The advantages and disadvantages of Bankruptcy a summary

by admin on 29 September 2007

A person petitions for Bankruptcy when they cannot afford to pay their debts and need to start afresh. Bankruptcy is a formal solution that you can solicit yourself at the court. It’s rare that a creditor will petition the court to make you bankrupt as it costs them money but it can happen.

Typically bankruptcy lasts 12 months and then you are discharged i.e. you are released from the restrictions imposed on you. It can however last much longer – from 5 years up to even a maximum of 15 years. A Bankruptcy Restriction Order is applied beyond the initial 12 months in cases where the bankrupt was dishonest or especially blameworthy for the bankruptcy. Such cases include when the debt was incurred through gambling, fraud or negligence. However misconduct prior to 1 April 2004 will not be taken into account.


The Official Receiver, a public servant that supervises the bankruptcy decides on the Bankruptcy Orders and also the Income Payment Order (IPO). The IPO determines how much of your surplus income (after reasonable living costs have been deducted) you must pay to your creditors. This is typically 50% of surplus income rising up to a maximum of 75%. If you have £50 or less left at the end of the month nothing will be paid back to the creditors. The IPO lasts up to 3 years.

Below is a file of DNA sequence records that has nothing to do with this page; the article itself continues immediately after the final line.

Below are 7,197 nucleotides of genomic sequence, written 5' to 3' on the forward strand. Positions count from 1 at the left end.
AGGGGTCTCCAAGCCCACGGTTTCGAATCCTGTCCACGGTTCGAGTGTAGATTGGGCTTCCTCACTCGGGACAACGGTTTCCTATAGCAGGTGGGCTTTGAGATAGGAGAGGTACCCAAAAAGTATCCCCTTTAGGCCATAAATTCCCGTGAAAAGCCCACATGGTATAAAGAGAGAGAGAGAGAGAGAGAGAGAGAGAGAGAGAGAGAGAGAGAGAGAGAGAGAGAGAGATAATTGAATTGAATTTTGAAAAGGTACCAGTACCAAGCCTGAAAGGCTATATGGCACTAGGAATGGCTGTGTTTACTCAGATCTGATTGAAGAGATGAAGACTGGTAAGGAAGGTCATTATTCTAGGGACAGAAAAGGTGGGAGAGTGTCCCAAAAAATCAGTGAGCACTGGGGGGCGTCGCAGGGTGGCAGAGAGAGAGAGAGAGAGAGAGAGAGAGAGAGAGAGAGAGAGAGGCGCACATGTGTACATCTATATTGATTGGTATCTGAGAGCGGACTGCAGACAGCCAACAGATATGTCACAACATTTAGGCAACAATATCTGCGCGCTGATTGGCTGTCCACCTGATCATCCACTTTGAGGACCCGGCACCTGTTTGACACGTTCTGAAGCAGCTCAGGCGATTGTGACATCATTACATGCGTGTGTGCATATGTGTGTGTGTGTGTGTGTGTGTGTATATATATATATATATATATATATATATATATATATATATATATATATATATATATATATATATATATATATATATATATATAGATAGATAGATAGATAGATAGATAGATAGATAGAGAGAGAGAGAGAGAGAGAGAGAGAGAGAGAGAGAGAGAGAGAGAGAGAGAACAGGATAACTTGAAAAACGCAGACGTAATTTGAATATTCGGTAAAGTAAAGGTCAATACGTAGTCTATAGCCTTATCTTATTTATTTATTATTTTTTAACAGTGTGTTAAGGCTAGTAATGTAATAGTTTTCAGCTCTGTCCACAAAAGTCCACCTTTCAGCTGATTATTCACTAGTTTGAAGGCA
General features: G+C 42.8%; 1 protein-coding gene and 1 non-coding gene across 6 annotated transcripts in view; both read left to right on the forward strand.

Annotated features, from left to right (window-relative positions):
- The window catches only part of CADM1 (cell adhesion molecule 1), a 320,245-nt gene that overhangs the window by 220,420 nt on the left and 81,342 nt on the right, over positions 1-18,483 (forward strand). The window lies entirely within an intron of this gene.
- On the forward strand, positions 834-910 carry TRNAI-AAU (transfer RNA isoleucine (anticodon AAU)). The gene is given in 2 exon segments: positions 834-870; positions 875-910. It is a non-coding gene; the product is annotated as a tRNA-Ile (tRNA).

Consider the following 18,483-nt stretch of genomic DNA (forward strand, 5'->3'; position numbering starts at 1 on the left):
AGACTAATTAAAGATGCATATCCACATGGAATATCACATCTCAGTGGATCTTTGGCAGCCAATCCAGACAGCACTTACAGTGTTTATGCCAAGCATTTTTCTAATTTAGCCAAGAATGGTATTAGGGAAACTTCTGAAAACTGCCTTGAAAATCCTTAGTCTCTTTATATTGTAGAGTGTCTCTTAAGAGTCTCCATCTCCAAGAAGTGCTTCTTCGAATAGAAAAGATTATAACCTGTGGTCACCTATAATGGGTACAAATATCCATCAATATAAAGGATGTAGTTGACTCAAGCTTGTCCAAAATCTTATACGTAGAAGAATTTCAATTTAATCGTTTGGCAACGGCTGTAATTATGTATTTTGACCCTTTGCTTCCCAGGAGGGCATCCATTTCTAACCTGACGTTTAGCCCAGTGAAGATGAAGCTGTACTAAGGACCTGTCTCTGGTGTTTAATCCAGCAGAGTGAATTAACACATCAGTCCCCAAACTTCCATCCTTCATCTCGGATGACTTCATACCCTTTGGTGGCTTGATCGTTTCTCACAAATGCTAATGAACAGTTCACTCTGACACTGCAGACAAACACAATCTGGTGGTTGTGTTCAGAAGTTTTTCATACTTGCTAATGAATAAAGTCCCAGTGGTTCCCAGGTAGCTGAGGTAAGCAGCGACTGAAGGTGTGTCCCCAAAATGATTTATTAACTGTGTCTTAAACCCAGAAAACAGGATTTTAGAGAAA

The main disadvantages with bankruptcy are:

  • Your expensive assets such as your house and car can be seized.
  • Certain debts are not written off. These debts include student loans, child support, overpayment of benefits and court fines.
  • If an IPO is issued, you will have to pay some of your surplus income towards your debts for three years.
  • You are not allowed to obtain credit over £500 without disclosing your bankruptcy.
  • Your career can be damaged and you may even lose your job. This applies only if you belong to certain professions including but not limited to the police, judiciary and certain financial positions. Check your contract of employment and/or contact your HR department if you are unsure.
  • You are also restricted from being a company director or forming a limited company.
  • A record of your bankruptcy will remain on your credit file for six years even after you’ve been discharged.
  • The fact of your bankruptcy, name, address and occupation is published and this has a certain social stigma.
  • You have to inform the OR of any windfalls such as inheritance or lottery money which are usually taken.
  • You can be questioned about how you became bankrupt.
  • Any Bankruptcy Restriction Order will be registered.

The main advantages of bankruptcy are:

  • The experience usually isn’t as traumatic as it is perceived by the public in general.
  • While notice of your bankruptcy will be published in the newspaper; it’s usually not read or noticed by most people.
  • Most Debt is written off and you gain a degree of freedom and a certain peace of mind.
  • Most cases are automatically discharged from bankruptcy after one year.
  • You are allowed to keep basic possessions and the tools of your trade if you are self employed
  • Even though you may be issued with an IPO directing you to pay a proportion of your surplus income, this is only after generous living expenses have been deducted. Your living expenses budget allowed in bankruptcy are far more generous than in an IVA.

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